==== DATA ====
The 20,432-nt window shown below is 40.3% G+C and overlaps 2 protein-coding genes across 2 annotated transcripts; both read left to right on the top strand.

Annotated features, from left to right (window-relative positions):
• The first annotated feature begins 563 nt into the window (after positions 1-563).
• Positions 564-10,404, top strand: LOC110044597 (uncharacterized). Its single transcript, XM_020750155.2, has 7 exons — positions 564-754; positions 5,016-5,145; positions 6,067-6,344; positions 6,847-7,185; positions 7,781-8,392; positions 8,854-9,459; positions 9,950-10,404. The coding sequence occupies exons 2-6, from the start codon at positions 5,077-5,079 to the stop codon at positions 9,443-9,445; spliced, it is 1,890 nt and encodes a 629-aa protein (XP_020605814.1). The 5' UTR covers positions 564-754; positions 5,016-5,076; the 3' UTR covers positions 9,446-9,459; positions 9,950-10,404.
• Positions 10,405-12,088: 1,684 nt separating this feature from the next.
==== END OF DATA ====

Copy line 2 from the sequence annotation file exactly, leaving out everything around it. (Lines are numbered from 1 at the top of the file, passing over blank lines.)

Annotated features, from left to right (window-relative positions):